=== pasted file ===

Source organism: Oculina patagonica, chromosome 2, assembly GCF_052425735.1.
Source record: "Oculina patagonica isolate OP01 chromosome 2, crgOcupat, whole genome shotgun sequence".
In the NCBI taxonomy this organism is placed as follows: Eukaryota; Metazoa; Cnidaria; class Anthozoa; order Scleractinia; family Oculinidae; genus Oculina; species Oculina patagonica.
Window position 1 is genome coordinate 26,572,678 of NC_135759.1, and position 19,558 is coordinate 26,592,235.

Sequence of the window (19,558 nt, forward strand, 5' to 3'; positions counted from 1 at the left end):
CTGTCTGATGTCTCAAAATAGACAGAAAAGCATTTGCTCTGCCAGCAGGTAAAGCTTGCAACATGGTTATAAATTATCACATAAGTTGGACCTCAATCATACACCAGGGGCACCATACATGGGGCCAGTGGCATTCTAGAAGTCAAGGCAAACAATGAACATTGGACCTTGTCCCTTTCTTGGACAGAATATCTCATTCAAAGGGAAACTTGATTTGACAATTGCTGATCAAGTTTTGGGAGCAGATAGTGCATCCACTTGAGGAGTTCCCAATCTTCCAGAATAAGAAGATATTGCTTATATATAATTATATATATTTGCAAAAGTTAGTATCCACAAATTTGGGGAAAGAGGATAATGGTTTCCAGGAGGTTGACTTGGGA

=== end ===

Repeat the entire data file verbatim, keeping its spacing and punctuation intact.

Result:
Source organism: Oculina patagonica, chromosome 2, assembly GCF_052425735.1.
Source record: "Oculina patagonica isolate OP01 chromosome 2, crgOcupat, whole genome shotgun sequence".
In the NCBI taxonomy this organism is placed as follows: Eukaryota; Metazoa; Cnidaria; class Anthozoa; order Scleractinia; family Oculinidae; genus Oculina; species Oculina patagonica.
Window position 1 is genome coordinate 26,572,678 of NC_135759.1, and position 19,558 is coordinate 26,592,235.

Sequence of the window (19,558 nt, forward strand, 5' to 3'; positions counted from 1 at the left end):
CTGTCTGATGTCTCAAAATAGACAGAAAAGCATTTGCTCTGCCAGCAGGTAAAGCTTGCAACATGGTTATAAATTATCACATAAGTTGGACCTCAATCATACACCAGGGGCACCATACATGGGGCCAGTGGCATTCTAGAAGTCAAGGCAAACAATGAACATTGGACCTTGTCCCTTTCTTGGACAGAATATCTCATTCAAAGGGAAACTTGATTTGACAATTGCTGATCAAGTTTTGGGAGCAGATAGTGCATCCACTTGAGGAGTTCCCAATCTTCCAGAATAAGAAGATATTGCTTATATATAATTATATATATTTGCAAAAGTTAGTATCCACAAATTTGGGGAAAGAGGATAATGGTTTCCAGGAGGTTGACTTGGGA